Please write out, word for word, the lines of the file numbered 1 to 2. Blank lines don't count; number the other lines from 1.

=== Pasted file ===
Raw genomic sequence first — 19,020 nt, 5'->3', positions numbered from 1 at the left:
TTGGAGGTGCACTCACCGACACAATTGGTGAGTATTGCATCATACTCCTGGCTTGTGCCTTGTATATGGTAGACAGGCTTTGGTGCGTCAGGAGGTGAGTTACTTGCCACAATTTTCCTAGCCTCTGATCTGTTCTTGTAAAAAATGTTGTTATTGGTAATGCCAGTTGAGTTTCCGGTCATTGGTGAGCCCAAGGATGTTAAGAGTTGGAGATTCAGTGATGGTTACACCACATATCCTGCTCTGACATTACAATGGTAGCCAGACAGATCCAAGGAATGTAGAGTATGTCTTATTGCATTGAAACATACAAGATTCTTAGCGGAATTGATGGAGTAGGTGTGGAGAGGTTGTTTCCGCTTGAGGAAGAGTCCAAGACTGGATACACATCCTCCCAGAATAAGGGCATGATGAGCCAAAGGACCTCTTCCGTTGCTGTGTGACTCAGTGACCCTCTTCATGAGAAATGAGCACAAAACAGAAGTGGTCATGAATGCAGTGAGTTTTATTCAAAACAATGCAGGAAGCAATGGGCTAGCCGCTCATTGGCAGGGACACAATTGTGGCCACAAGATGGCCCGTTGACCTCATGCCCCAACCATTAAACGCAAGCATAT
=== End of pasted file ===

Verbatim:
Raw genomic sequence first — 19,020 nt, 5'->3', positions numbered from 1 at the left:
TTGGAGGTGCACTCACCGACACAATTGGTGAGTATTGCATCATACTCCTGGCTTGTGCCTTGTATATGGTAGACAGGCTTTGGTGCGTCAGGAGGTGAGTTACTTGCCACAATTTTCCTAGCCTCTGATCTGTTCTTGTAAAAAATGTTGTTATTGGTAATGCCAGTTGAGTTTCCGGTCATTGGTGAGCCCAAGGATGTTAAGAGTTGGAGATTCAGTGATGGTTACACCACATATCCTGCTCTGACATTACAATGGTAGCCAGACAGATCCAAGGAATGTAGAGTATGTCTTATTGCATTGAAACATACAAGATTCTTAGCGGAATTGATGGAGTAGGTGTGGAGAGGTTGTTTCCGCTTGAGGAAGAGTCCAAGACTGGATACACATCCTCCCAGAATAAGGGCATGATGAGCCAAAGGACCTCTTCCGTTGCTGTGTGACTCAGTGACCCTCTTCATGAGAAATGAGCACAAAACAGAAGTGGTCATGAATGCAGTGAGTTTTATTCAAAACAATGCAGGAAGCAATGGGCTAGCCGCTCATTGGCAGGGACACAATTGTGGCCACAAGATGGCCCGTTGACCTCATGCCCCAACCATTAAACGCAAGCATAT